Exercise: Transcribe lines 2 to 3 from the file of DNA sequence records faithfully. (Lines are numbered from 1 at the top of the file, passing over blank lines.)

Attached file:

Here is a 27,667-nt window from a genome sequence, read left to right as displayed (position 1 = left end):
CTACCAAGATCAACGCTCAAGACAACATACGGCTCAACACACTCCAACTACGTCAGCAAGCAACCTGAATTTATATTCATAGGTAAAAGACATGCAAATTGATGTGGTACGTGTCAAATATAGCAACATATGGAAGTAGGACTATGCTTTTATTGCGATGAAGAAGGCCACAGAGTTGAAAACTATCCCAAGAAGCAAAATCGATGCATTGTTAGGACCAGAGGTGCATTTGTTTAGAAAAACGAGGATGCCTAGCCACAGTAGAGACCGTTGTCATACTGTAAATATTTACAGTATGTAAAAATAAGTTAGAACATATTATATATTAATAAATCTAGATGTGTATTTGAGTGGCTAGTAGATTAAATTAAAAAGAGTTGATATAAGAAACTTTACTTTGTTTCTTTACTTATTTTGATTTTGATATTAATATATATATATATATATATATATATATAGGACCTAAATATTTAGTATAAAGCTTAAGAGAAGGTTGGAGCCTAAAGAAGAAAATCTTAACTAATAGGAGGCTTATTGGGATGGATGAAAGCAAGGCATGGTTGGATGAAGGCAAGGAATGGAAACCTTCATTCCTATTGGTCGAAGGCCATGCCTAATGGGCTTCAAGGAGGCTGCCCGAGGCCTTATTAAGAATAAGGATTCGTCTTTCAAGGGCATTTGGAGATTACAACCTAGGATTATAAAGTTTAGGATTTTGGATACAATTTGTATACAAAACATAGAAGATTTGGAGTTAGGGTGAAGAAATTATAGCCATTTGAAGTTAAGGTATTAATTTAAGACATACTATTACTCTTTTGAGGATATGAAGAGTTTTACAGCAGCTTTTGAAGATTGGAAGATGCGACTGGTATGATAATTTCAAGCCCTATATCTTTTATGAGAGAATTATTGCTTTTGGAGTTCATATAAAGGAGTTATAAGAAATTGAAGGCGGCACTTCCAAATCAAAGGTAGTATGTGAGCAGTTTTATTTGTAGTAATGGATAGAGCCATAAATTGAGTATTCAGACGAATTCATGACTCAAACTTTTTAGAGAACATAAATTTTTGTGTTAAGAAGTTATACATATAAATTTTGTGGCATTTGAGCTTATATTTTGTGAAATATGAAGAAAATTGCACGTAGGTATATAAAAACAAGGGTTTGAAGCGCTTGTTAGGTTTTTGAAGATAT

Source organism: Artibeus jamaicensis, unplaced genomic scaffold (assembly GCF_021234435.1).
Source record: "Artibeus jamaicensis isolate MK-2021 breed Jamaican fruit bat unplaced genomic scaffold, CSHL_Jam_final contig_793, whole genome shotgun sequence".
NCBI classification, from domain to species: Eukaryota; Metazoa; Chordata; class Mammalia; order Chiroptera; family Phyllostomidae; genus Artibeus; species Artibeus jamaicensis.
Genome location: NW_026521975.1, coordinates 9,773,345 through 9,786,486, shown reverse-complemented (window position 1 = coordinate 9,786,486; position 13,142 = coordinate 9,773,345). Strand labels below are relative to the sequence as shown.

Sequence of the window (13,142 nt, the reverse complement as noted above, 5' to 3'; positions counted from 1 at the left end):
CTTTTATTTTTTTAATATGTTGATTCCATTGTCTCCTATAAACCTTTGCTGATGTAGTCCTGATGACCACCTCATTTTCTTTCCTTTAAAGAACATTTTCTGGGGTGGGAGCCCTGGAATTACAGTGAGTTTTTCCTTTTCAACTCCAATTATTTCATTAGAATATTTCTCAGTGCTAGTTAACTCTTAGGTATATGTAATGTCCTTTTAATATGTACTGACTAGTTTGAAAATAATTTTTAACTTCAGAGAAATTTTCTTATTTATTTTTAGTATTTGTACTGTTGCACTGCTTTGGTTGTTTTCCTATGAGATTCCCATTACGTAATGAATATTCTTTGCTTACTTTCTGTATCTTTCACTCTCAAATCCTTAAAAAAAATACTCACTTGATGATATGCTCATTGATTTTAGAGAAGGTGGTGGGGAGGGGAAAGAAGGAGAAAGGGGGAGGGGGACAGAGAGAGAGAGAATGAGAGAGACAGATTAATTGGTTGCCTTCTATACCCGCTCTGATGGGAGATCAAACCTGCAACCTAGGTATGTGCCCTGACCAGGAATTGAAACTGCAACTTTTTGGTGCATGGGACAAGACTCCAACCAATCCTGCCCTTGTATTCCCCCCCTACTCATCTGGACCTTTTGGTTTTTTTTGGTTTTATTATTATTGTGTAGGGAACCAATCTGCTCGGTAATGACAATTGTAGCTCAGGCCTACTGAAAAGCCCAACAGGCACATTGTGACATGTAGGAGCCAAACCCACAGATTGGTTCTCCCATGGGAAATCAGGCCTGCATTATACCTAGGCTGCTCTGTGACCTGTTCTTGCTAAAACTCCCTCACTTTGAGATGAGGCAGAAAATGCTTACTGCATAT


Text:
CTACCAAGATCAACGCTCAAGACAACATACGGCTCAACACACTCCAACTACGTCAGCAAGCAACCTGAATTTATATTCATAGGTAAAAGACATGCAAATTGATGTGGTACGTGTCAAATATAGCAACATATGGAAGTAGGACTATGCTTTTATTGCGATGAAGAAGGCCACAGAGTTGAAAACTATCCCAAGAAGCAAAATCGATGCATTGTTAGGACCAGAGGTGCATTTGTTTAGAAAAACGAGGATGCCTAGCCACAGTAGAGACCGTTGTCATACTGTAAATATTTACAGTATGTAAAAATAAGTTAGAACATATTATATATTAATAAATCTAGATGTGTATTTGAGTGGCTAGTAGATTAAATTAAAAAGAGTTGATATAAGAAACTTTACTTTGTTTCTTTACTTATTTTGATTTTGATATTAATATATATATATATATATATATATATATAGGACCTAAATATTTAGTATAAAGCTTAAGAGAAGGTTGGAGCCTAAAGAAGAAAATCTTAACTAATAGGAGGCTTATTGGGATGGATGAAAGCAAGGCATGGTTGGATGAAGGCAAGGAATGGAAACCTTCATTCCTATTGGTCGAAGGCCATGCCTAATGGGCTTCAAGGAGGCTGCCCGAGGCCTTATTAAGAATAAGGATTCGTCTTTCAAGGGCATTTGGAGATTACAACCTAGGATTATAAAGTTTAGGATTTTGGATACAATTTGTATACAAAACATAGAAGATTTGGAGTTAGGGTGAAGAAATTATAGCCATTTGAAGTTAAGGTATTAATTTAAGACATACTATTACTCTTTTGAGGATATGAAGAGTTTTACAGCAGCTTTTGAAGATTGGAAGATGCGACTGGTATGATAATTTCAAGCCCTATATCTTTTATGAGAGAATTATTGCTTTTGGAGTTCATATAAAGGAGTTATAAGAAATTGAAGGCGGCACTTCCAAATCAAAGGTAGTATGTGAGCAGTTTTATTTGTAGTAATGGATAGAGCCATAAATTGAGTATTCAGACGAATTCATGACTCAAACTTTTTAGAGAACATAAATTTTTGTGTTAAGAAGTTATACATATAAATTTTGTGGCATTTGAGCTTATATTTTGTGAAATATGAAGAAAATTGCACGTAGGTATATAAAAACAAGGGTTTGAAGCGCTTGTTAGGTTTTTGAAGATAT

Source organism: Artibeus jamaicensis, unplaced genomic scaffold (assembly GCF_021234435.1).